Mordecai Perry was born in North Carolina 1831.  He married Harriet Halsey in Gates County, North Carolina the twenty-first of April 1852.  This was a marriage of two young people from southern families . . .  yet in the 1860 census they are living in Tipton county, Indiana. Only two years later, Mordecai becomes a Union soldier.

According to Hazzard's History of Henry County, Indiana, 1822-1906, Volume 1page 304, Mordecai Perry mustered in as a private in the 16th Infantry Regiment Indiana Volunteers, Company G, on August 12, 1862.  This was a three year enlistment, but he never finished it.   There was no slow start for Mordecai. The sixteenth Indiana was sent to Kentucky on August 19, only a week later, where they took part in the Battle of Richmond.  The Regiment lost 200 men killed and wounded along with 600 prisoners.  Then on to the Vicksburg Campaign.  How can you prepare a man for battle in only a week? Or did they just assume they would lose so many that it would be a wasted effort?

 Mordecai died of dysentery at Vicksburg, Mississippi  February 13, 1863, a short 6 months after his enlistment.  He is buried there, part of the Vicksburg National Military Park.

What called him to enlist?  Did he need money for his family? Was he swept away by the emotion of the times?  Did he have family back in North Carolina who fought for the Confederacy?  

His family remains a mystery . . . a brick wall that continues to block, aggravate and  frustrate my brother.  There are a lot of Perrys in North Carolina, but identifying the correct one has been elusive.

Monday, September 17, 2012

I'm Not Related to Johann Scheid

Long before I "found" genealogy, I was a seeker of antiques.  Weekends would often find me taking a detour through the local antique malls on my way to the grocery store.  The dates of two large antique markets were marked on my calendar. . .lest I forget.  I was particularly fond of "women's work" antiques.  My family shares meals at a round oak table I refinished, a spool cabinet sits next to the sofa with my morning coffee on it, a European armoire is handy for my sweaters and bath towels, a pie safe holds my cook book collection and my sewing room. . .  Yes, I have a whole room devoted to sewing . . . has a shelf around the top of the room lined with toy sewing machines and pincushion dolls. I even planned my kitchen remodel a few years ago to leave a spot for my oak dry sink cupboard.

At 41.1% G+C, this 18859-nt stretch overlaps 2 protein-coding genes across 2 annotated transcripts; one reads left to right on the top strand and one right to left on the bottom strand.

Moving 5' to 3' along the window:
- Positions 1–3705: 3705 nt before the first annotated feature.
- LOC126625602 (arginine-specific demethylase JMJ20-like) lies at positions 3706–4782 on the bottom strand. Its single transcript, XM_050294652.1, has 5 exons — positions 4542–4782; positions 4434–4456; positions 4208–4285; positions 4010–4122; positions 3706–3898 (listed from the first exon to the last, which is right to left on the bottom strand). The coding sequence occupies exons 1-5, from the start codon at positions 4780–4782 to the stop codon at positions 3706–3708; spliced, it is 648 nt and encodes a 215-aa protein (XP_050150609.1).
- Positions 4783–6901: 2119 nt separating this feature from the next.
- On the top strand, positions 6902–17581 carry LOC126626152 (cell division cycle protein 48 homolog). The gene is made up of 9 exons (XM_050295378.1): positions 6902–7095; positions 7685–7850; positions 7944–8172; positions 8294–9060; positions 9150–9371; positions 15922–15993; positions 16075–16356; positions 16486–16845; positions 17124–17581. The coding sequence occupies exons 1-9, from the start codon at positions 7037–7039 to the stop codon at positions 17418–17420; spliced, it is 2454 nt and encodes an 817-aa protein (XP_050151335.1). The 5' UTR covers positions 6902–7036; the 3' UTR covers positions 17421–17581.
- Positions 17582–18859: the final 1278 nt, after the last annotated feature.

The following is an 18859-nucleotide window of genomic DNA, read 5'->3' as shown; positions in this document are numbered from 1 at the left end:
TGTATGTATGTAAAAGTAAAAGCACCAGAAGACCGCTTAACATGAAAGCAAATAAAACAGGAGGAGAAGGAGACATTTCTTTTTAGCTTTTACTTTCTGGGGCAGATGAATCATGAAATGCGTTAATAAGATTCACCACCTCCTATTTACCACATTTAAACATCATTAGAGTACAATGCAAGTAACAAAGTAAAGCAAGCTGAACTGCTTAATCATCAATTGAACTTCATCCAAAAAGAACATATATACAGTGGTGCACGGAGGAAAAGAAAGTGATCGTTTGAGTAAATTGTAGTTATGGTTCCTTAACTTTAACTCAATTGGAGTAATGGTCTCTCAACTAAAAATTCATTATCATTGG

This is but a fraction of the antiques that I live with. . . but you get the idea.  I don't remember that I ever purchased an item knowing the name of the previous owner except for a book here and there.  Then one day at the Allegan Antique Fair, I spotted it.  "It" is a grain painted immigrant chest.  Most amazingly, it has the name of the immigrant and his destination carved into the front. That day, I told myself I would only look for small (translation: cheap inexpensive) items, but this chest grabbed me.  I looked it over inside and out, walked away, randomly looked at other offerings in the booth, went back and just stared at it.  I pulled myself away and began to walk along the aisle past more booths.  Nope, I don't need it, I told myself.  Where would I put it, I told myself. It was not in my budget, I told myself.  Well, it could be a new coffee table, I told myself.  The family room would be perfect, I told myself.  Now, about that budget . . .   I'll figure it out later.  I turned back toward the booth, and walked up to the owner to begin a little bargaining.  In the end, he only came down 10% but he knew  I was going to purchase it even if he didn't come down a dime.

 The time period for grain painting was the first half of the 19th century so I am guessing that it is circa 1840.  

Johann Wilhelm Scheid

Translation: Immigrant to New York

The pine chest is impressive, and the top was made from a single board 21" wide with hand forged hinges and side handles.

This piece of someone's family history sits in my family room with a quilted runner protecting the top which has split from age and dryness.  It is too big for the room, but I don't care.  I love it.  I have posted on the message boards of Ancestry to see if there is a descendant who would like to see it.  So far, no one has contacted me.  I've found a Johann Scheid but not a Wilhelm, although I haven't searched with much intensity.  

So, for the time being, I'm taking care of Johann's chest.  I hope he was prosperous in this new land.  Is this a chest of a poor, a middle class, or a man of means? My uneducated guess is middle class, but that is just a feeling and nothing more.  Did he have a skill or trade?  Did he marry and have a family?   Now I browse antique stores infrequently, but when I do, I pause at the framed marriage certificates, the boxes of unidentified photos, and the signature quilts sad that they have lost their families.